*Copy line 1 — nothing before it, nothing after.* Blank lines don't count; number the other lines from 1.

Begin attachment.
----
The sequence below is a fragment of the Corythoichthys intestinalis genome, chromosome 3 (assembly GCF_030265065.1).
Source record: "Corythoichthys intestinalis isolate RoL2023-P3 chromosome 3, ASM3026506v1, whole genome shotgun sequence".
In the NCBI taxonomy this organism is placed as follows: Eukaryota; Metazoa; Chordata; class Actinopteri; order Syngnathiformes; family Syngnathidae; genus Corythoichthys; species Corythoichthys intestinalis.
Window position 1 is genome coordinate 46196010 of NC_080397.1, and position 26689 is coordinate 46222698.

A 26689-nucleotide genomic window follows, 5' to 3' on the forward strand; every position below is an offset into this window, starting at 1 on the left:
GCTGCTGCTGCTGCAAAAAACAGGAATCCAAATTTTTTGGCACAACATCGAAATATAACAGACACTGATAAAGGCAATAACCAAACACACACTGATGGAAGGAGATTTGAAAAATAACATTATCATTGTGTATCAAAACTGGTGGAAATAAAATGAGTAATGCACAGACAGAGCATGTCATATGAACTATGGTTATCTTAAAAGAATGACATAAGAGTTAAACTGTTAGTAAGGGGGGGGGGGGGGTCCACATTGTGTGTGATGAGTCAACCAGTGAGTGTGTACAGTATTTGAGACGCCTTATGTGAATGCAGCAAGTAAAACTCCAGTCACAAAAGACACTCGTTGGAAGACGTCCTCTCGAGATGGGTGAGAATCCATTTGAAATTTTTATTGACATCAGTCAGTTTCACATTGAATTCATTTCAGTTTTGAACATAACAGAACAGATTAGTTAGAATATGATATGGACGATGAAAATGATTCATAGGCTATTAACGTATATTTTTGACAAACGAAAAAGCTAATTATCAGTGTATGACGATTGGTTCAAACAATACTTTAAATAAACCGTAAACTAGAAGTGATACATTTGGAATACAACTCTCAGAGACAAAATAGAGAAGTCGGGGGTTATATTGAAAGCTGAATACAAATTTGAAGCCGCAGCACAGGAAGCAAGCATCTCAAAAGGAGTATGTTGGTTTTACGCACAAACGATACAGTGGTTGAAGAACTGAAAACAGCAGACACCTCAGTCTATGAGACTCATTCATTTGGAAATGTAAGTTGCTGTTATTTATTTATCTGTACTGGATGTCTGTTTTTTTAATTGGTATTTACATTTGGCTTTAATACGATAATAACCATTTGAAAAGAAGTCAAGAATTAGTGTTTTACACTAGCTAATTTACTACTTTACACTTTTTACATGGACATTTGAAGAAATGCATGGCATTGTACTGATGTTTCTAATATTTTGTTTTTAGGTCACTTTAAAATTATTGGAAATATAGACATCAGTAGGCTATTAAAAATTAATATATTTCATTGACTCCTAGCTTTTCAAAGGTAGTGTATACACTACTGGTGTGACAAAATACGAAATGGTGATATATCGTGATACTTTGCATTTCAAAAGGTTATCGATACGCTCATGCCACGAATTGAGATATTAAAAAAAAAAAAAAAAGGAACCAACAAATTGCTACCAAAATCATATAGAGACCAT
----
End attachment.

The sequence below is a fragment of the Corythoichthys intestinalis genome, chromosome 3 (assembly GCF_030265065.1).